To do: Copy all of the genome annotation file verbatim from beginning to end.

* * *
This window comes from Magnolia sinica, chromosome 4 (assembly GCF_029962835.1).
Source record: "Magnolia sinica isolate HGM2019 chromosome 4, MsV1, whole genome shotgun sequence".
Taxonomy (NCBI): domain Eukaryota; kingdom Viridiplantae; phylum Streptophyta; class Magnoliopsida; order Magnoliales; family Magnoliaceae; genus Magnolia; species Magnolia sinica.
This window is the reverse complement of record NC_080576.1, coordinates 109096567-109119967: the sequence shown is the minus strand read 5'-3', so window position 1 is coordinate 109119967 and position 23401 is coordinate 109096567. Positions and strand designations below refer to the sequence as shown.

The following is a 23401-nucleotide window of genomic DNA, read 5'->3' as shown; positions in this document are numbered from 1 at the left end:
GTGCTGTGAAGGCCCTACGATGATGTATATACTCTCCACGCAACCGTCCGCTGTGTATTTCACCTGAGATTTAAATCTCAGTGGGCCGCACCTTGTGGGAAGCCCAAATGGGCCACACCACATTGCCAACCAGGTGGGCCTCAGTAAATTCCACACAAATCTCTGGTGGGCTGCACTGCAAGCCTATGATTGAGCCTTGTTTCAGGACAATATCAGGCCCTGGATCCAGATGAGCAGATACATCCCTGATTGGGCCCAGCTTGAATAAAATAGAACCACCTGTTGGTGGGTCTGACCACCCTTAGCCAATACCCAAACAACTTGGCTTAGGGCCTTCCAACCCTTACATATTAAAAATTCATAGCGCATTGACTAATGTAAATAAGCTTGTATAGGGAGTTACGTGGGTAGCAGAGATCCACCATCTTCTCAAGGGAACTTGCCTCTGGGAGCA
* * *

This window comes from Magnolia sinica, chromosome 4 (assembly GCF_029962835.1).
Source record: "Magnolia sinica isolate HGM2019 chromosome 4, MsV1, whole genome shotgun sequence".
Taxonomy (NCBI): domain Eukaryota; kingdom Viridiplantae; phylum Streptophyta; class Magnoliopsida; order Magnoliales; family Magnoliaceae; genus Magnolia; species Magnolia sinica.
This window is the reverse complement of record NC_080576.1, coordinates 109096567-109119967: the sequence shown is the minus strand read 5'-3', so window position 1 is coordinate 109119967 and position 23401 is coordinate 109096567. Positions and strand designations below refer to the sequence as shown.

The following is a 23401-nucleotide window of genomic DNA, read 5'->3' as shown; positions in this document are numbered from 1 at the left end:
GTGCTGTGAAGGCCCTACGATGATGTATATACTCTCCACGCAACCGTCCGCTGTGTATTTCACCTGAGATTTAAATCTCAGTGGGCCGCACCTTGTGGGAAGCCCAAATGGGCCACACCACATTGCCAACCAGGTGGGCCTCAGTAAATTCCACACAAATCTCTGGTGGGCTGCACTGCAAGCCTATGATTGAGCCTTGTTTCAGGACAATATCAGGCCCTGGATCCAGATGAGCAGATACATCCCTGATTGGGCCCAGCTTGAATAAAATAGAACCACCTGTTGGTGGGTCTGACCACCCTTAGCCAATACCCAAACAACTTGGCTTAGGGCCTTCCAACCCTTACATATTAAAAATTCATAGCGCATTGACTAATGTAAATAAGCTTGTATAGGGAGTTACGTGGGTAGCAGAGATCCACCATCTTCTCAAGGGAACTTGCCTCTGGGAGCA